Information and the Reluctant Image

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Cloud Prototype nº 1 © Iñigo Manglano-Ovalle

 

A conversation between Iker Gil and artist Iñigo Manglano-Ovalle in his Chicago studio.

 

Cloud Prototype No. 1

“Cloud Prototype No. 1” (2003) starts out of the reluctance to will form into being, and by that I mean a reluctance to actually give form or shape to a thing. To approach the idea of the event as something that has its own will. To keep the artist’s hand at a distance. So what first seems like something that has a kind of traditional aesthetic in terms of its formal aspects, it’s actually something quite different.

It is a recording of a moment in time of a very large thunderstorm. I worked with a group called the Convective Modeling Group down at University of Illinois at Urbana-Champaign. It is one of the few sites that actually track a thunderstorm three dimensionally. They bring in so much data on the storm systems that they need a supercomputer to house it all. By the time I got there, they had already channeled all the data they needed and they were basically producing a film, a 3D film of the storm as it takes place. Working with them, I selected a moment of that storm, the moment before it explodes, before it actually bursts. Working with data across time, I realized that I was falling into the trap of aesthetics. What moment of this cloud looks better? So I had to remove myself from that, and then go back conceptually and just email them and say, “You know what? I want this moment, whatever it looks like. The one right before it burst.”

It all started because I wanted to make a sculpture that would be the companion to a film of mine about Robert Oppenheimer, called “Oppenheimer”. I wanted to make a sculpture of a mushroom cloud, of the Trinity test. But because no 3D data exists of that event, I was forced to begin to model it, and I really disliked that. So then I turned to a natural event, one that possibly could already be an explosive event.

 

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Cloud Prototype nº 2 © Iñigo Manglano-Ovalle

 

Ultimately, the work in its inception is about politics, it’s about tuning into climate but on a much more complicated level. Climate understood as our contemporary condition: a social, political, cultural… climate. The work starts purely conceptual and it returns to aesthetics, but in a way that high math does, or high philosophy does. You end up dealing with strange things such as truth and how truthful can you be to the thing. And then you end up with the form, falling trap to beauty.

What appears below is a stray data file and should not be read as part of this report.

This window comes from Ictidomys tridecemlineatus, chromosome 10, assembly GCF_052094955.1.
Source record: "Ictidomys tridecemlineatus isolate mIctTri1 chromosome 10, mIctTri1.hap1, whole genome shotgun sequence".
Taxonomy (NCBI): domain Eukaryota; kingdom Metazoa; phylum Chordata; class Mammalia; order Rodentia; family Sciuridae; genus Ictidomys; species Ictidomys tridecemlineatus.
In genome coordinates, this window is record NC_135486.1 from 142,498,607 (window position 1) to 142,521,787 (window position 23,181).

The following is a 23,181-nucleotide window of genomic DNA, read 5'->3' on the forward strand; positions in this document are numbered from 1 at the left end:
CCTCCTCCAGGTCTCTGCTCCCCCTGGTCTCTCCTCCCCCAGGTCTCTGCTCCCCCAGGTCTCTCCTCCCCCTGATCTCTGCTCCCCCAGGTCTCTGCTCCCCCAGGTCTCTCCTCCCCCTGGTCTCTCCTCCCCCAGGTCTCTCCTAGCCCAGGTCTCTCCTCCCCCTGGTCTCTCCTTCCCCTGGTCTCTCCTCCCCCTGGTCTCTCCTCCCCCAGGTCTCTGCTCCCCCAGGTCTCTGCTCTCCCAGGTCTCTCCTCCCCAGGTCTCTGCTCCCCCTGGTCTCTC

It is scary and beautiful at the same time, and that is why it fits so well with “Oppenheimer”. Because I was looking for the Virgil that would guide us through our contemporary inferno. I thought Oppenheimer would be that person. He falls into that ambiguous state of being the beginning of the destructive force of the atomic weapon, of the weapons of mass destruction, at the point of looking for those weapons of mass destruction. But then he flips and becomes the conscience. He has that duality. And I am interested in that duality, where the beautiful meets the monstrous At 10 years old, I was staring at Goya’s Black paintings and saying how beautiful, looking at “Saturn Devouring his Son”. That’s the moment in aesthetics and philosophy and ethics where evil and good, truth and fiction, meet. And all the projects are about that. It’s all about that moment of ambiguity.

When I was making these Clouds I was also really interested in notions of surveillance. This notion of the hovering above and looking down, and I was interested in how surveillance camouflages itself as a mirror. I was thinking about how we, post 9-11, in a sense, have embraced surveillance. The public actually becomes a part of surveillance itself. It becomes the apparatus, the perfect sphere, the perfect-mirrored sphere. And yet the Cloud does the opposite. It distorts, it doesn’t allow for there to be a perfect reflection.

 

Iceberg (r11i01)

In 2005 I began to work on Iceberg (r11i01). Having looked at an ephemeral event, which is a kind of body of water that is vapor, then I thought about a body of water that would be solid, so I looked for an iceberg.